Dementia and the Diagnosis

Dementia and the Diagnosis

The thing I am about to say is not going to be politically correct. It may seem harsh, but it is an absolute truth that every caregiver needs to hear and understand.

We have all heard the expression, “No one here gets out alive.” In the past 100-year history of dementia, no one has ever gotten through the stages of dementia alive.

As caregivers – as much as we read, research, donate or participate – in reality, eventually our loved ones are going to pass. And when the diagnosis is made, the writing is on the wall. It’s when we choose to face and accept this fact, that we will be able to break through and alter the course of dementia.

Like you, I read all the articles in newspapers, journals, and web sites on how to slow down, stop or reverse dementia. And I hate to burst your caregiver bubble, but the majority of them are written to sell newspapers, products, or research programs. Shocking, instilling fear, and giving false hope are just calls to action to sell something to those in times of desperation.

When a loved one is going through stages of dementia, it’s difficult not to hold out hope. But as caregivers, we spend valuable time chasing rainbows. To date, there is no pill, vitamin, diet, exercise program, memory puzzle or game that is going to reverse or slow down dementia. Trust me when I say, that when a cure is found – we will all find out about it.

Truthfully, no one knows what causes Alzheimer’s or dementia, or how to stop it or reverse it. No neurologist, scientist, researcher or the pharmaceutical company – no one. Whether you like what I have to say or not, it’s important you accept it.

No matter what you’d like to think, once thought, or continue to believe, it’s important you know that as a caregiver, dealing with a loved one in the stages of dementia, your input is going to be either helpful or detrimental. The person you’re caring for depends on you. There comes a time when caregivers learn to accept this fact, and are able to move on to better care for their loved ones.

As your coach, I will guide you through and keep you informed on important medical discoveries and help you determine what is a right fit for you and your loved one. Second, third, and fourth opinions are often an option for caregivers and families dealing with the stages of dementia. However, putting your loved one through these appointments and tests can often be more detrimental than beneficial.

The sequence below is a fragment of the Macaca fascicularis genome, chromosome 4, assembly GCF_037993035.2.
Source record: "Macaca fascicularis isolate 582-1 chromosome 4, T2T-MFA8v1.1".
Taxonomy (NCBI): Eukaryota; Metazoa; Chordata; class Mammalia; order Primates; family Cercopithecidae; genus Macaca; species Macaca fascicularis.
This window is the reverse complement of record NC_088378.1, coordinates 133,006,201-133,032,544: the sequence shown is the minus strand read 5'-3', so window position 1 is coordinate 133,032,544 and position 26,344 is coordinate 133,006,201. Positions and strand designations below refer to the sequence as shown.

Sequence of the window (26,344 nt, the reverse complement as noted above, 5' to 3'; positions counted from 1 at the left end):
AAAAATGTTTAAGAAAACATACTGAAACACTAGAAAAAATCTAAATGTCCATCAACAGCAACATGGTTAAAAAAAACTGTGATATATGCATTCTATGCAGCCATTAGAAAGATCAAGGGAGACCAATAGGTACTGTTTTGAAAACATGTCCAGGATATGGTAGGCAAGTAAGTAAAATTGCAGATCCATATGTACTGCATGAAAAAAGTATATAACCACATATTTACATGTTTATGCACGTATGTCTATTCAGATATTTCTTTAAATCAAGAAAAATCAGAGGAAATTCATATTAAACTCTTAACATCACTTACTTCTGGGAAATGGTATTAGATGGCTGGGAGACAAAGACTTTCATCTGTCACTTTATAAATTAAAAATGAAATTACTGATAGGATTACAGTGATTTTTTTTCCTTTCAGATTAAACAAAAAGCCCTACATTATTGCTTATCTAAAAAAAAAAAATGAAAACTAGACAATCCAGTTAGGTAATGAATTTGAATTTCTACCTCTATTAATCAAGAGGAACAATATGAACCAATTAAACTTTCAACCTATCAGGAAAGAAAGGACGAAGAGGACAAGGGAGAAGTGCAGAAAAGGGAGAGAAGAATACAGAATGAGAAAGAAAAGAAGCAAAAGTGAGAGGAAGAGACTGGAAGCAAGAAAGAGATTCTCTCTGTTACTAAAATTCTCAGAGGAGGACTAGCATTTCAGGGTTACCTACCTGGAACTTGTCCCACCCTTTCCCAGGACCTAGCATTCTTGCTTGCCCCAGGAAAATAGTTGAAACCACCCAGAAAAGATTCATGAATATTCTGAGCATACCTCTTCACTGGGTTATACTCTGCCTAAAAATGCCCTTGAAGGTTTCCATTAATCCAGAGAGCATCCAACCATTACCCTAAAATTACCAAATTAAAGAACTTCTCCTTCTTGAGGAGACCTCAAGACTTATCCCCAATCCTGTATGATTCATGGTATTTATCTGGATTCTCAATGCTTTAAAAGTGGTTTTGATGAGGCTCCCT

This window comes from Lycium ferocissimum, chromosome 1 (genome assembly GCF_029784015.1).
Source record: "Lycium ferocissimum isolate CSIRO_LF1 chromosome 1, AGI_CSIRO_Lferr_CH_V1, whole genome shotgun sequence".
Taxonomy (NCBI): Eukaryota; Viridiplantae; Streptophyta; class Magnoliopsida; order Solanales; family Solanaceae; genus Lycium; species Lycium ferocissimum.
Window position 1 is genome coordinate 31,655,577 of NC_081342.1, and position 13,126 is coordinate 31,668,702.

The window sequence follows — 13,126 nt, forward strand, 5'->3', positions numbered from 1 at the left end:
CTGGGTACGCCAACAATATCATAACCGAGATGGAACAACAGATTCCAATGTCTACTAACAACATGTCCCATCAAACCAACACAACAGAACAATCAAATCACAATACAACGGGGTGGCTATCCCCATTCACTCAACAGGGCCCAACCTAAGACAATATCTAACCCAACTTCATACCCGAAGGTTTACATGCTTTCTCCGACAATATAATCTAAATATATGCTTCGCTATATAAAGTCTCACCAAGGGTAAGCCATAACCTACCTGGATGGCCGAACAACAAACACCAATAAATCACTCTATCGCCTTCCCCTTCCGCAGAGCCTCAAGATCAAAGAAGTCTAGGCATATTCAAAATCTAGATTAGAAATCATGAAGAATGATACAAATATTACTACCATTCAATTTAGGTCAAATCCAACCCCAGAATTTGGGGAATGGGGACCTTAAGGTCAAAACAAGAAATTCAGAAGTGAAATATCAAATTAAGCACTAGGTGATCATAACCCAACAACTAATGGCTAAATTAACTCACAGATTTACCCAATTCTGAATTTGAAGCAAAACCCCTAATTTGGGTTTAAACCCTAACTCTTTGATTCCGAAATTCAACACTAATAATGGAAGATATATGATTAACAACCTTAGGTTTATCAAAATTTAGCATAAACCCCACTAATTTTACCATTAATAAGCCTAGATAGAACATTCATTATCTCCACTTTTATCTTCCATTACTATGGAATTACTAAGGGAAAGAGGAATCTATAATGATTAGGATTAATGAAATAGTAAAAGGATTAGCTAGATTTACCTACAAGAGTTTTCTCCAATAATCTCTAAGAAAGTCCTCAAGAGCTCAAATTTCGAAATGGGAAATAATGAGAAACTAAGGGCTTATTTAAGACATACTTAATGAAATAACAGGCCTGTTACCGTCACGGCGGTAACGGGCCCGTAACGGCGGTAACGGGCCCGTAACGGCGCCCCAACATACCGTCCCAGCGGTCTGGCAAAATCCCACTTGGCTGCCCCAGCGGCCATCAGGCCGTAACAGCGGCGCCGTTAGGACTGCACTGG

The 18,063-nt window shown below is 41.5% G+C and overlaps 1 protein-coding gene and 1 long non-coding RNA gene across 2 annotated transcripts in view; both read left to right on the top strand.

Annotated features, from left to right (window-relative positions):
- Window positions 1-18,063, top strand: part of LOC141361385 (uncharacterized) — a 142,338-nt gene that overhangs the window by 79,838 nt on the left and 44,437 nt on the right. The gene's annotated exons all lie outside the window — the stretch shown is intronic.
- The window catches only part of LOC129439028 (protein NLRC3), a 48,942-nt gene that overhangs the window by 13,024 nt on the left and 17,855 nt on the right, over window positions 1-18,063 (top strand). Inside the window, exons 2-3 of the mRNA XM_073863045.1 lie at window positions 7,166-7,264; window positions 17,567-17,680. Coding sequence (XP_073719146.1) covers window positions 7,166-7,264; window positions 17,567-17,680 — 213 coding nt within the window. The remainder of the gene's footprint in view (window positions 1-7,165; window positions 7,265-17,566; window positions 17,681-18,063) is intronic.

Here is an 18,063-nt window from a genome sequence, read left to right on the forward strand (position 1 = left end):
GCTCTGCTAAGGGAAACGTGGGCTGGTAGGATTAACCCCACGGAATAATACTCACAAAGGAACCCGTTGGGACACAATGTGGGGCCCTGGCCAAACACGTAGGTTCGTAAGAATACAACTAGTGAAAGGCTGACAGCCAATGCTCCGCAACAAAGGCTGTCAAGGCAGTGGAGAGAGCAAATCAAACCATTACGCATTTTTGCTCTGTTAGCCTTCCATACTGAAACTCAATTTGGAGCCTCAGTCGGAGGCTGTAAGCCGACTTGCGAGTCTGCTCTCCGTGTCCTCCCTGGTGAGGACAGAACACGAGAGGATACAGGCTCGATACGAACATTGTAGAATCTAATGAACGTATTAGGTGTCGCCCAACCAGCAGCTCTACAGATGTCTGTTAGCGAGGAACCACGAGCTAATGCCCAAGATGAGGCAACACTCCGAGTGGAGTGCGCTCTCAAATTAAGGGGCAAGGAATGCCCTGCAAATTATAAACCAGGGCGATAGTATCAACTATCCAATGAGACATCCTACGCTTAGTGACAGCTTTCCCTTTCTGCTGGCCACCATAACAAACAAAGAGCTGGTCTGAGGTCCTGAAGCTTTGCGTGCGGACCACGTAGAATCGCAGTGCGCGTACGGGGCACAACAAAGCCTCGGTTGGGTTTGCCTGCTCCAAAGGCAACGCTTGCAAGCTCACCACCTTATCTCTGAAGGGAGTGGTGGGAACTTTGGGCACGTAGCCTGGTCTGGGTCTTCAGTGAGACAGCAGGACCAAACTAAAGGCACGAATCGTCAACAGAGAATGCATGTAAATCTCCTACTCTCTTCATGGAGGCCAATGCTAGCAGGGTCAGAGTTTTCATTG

But don’t give up hope.

As a caregiver you will need to keep in mind that stages of dementia is just a loose term to help you describe the mental and physical state that your loved one is in. It’s not set in stone and as a caregiver you still have the power to make this situation better. Know that behavioral and environmental changes will have a positive impact on both of your lives.

As caregivers, we have become reliant on medication to solve problems. But often times, medications solve one problem while causing a new one. And so, we call the doctor to get another medication to solve the new problem that the previously prescribed medication caused. It’s a vicious cycle.

It’s important to accept at some point that you are taking care of your loved one because of a brain changing disorder. Dementia is an irreversible progressive brain disorder. The person that you care for will decline over time, regardless of the medications they are prescribed.

So as a caregiver, what can you really do to help your loved one through their stages of dementia? Keep faith and a level head and follow some of these tips to help both you and your loved one’s lives.

1. Learn everything you can about dementia. Knowledge is power and it will give you an idea of what to expect.

2. Recognize and accept what you are now dealing with. Denial will only work for so long.

3. Communication skills are a must. Timing and communication with your loved one, family, and even yourself, is the most important thing you will do as a caregiver.

4. Trust your instinct. If you think that you need another doctor or diagnostic test – then go for it. Better to be safe than sorry.

5. Have all of your paperwork in order. Know that living wills and a power of attorney will limit or help you.

After dealing with thousands of clients, I’ve found that being honest is the best way to successfully get through this time. Dealing with the reality of the stages of dementia and what needs to be accomplished is the most direct and proactive approach. Some want the facts right away, some aren’t quite ready for them, and some choose to ignore them.

Sugarcoating information doesn’t do anyone any good. As your coach, I’m here to give you the best information and advice that will address the stages of dementia and what you’re going through. Each situation and family is unique.

As a team, we will explore the best options available for you and your family and together we will make every stage of dementia better for everyone.

Photo courtesy of Ann Gordon

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